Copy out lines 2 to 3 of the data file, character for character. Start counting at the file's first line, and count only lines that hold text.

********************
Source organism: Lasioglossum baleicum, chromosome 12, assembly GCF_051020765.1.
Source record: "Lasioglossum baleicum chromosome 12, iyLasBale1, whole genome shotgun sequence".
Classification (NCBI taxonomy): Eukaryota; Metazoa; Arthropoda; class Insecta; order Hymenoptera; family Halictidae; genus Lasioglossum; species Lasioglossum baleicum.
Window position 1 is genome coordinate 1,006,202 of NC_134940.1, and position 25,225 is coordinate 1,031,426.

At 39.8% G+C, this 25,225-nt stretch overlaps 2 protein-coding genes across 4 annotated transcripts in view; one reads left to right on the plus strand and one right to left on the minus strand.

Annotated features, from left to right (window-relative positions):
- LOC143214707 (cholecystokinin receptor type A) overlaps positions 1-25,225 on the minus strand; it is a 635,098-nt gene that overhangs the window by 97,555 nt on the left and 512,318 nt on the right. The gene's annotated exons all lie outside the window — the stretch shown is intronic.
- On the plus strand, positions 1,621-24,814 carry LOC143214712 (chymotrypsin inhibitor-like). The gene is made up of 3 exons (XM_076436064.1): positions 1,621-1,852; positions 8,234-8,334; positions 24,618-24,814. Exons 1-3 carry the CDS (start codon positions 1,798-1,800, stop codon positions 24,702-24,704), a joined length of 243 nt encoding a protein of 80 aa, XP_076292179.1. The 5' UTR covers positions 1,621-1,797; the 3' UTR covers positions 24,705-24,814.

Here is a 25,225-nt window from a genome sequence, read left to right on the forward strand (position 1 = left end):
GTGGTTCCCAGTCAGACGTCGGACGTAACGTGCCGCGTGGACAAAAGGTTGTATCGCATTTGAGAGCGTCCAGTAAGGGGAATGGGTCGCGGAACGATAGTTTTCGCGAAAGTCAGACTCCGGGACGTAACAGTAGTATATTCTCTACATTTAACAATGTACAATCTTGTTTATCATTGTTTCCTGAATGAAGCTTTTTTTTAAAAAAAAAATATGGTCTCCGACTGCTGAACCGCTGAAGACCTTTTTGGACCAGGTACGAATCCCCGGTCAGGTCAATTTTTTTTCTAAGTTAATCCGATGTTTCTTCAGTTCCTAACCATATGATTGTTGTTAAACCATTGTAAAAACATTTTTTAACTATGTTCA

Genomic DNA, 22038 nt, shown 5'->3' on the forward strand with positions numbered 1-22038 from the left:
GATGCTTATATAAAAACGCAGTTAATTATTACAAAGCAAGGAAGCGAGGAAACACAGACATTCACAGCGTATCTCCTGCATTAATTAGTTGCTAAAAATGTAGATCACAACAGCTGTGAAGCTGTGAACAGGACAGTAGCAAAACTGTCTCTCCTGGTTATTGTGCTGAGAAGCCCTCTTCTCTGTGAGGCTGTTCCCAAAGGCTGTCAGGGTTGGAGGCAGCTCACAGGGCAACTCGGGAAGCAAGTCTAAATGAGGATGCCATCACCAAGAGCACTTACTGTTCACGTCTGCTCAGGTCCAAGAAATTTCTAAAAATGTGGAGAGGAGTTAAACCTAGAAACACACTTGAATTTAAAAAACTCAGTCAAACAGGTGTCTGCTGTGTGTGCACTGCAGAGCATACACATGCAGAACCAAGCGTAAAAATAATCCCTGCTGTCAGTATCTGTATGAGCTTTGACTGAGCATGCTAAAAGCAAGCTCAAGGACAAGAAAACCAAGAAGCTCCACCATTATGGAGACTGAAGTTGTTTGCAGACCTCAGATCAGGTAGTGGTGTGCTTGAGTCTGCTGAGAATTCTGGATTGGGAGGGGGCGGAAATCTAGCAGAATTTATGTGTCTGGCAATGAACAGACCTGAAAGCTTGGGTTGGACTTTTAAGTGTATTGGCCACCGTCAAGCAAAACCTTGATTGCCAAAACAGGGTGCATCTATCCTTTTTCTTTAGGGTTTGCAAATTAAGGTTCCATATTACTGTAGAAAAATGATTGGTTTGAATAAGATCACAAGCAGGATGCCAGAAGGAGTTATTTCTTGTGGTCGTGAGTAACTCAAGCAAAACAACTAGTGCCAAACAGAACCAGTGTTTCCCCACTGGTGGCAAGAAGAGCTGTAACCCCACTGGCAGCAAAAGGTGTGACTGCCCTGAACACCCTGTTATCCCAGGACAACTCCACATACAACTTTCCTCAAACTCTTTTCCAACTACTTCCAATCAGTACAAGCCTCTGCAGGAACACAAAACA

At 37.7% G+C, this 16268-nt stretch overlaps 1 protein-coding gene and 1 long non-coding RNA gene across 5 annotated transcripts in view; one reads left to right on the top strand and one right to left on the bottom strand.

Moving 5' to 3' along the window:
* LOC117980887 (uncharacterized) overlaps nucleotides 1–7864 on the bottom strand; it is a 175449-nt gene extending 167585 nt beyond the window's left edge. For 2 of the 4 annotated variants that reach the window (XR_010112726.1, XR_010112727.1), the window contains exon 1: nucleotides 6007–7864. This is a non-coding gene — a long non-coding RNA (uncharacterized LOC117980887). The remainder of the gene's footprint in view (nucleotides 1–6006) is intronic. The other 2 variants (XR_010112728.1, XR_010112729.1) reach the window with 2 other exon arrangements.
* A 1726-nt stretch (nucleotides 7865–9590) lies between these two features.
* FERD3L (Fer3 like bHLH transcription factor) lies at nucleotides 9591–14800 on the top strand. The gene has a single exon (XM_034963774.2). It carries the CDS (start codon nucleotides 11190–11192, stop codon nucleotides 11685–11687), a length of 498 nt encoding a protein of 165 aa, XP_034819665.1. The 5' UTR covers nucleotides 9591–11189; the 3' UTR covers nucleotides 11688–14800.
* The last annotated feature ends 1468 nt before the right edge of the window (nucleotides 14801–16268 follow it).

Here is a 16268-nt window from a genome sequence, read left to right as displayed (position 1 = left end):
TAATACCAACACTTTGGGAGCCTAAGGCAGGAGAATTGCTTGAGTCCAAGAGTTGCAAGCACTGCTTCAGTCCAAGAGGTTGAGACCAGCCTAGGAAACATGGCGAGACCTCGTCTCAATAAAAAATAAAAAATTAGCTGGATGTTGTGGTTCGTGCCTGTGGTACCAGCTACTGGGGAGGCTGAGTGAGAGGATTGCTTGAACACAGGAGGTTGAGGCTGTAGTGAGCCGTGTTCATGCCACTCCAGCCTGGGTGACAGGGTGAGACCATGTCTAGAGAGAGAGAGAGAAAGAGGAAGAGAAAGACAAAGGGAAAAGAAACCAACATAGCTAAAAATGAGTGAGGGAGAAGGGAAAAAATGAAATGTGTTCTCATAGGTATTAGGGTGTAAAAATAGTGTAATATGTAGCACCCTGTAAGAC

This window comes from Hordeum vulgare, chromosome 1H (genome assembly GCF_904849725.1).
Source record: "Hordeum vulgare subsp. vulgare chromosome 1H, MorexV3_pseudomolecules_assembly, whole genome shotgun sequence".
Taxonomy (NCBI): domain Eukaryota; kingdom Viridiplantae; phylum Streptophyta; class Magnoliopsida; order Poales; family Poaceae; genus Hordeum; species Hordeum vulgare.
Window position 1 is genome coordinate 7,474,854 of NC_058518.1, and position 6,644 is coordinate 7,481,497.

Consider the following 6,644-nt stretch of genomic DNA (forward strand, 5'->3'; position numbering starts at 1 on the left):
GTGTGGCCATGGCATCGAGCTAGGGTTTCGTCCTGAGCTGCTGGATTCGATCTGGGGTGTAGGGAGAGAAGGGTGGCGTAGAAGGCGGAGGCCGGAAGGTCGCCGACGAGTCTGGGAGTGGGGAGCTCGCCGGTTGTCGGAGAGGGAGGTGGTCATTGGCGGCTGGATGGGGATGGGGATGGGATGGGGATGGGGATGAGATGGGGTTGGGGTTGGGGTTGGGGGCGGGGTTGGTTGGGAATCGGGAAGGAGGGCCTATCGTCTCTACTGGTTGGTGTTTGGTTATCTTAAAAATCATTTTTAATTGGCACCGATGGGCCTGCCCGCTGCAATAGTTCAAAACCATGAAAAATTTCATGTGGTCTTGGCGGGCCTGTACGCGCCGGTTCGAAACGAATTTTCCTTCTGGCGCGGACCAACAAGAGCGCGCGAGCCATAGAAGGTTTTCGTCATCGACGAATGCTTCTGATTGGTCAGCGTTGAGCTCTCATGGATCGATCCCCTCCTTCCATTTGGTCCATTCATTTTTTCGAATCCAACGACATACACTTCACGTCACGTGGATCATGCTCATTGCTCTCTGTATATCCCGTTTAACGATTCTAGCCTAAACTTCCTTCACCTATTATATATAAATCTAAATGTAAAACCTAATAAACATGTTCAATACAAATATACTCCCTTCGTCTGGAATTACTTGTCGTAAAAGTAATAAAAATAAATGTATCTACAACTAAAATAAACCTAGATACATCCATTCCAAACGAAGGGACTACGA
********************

Source record: "Lasioglossum baleicum chromosome 12, iyLasBale1, whole genome shotgun sequence".
Classification (NCBI taxonomy): Eukaryota; Metazoa; Arthropoda; class Insecta; order Hymenoptera; family Halictidae; genus Lasioglossum; species Lasioglossum baleicum.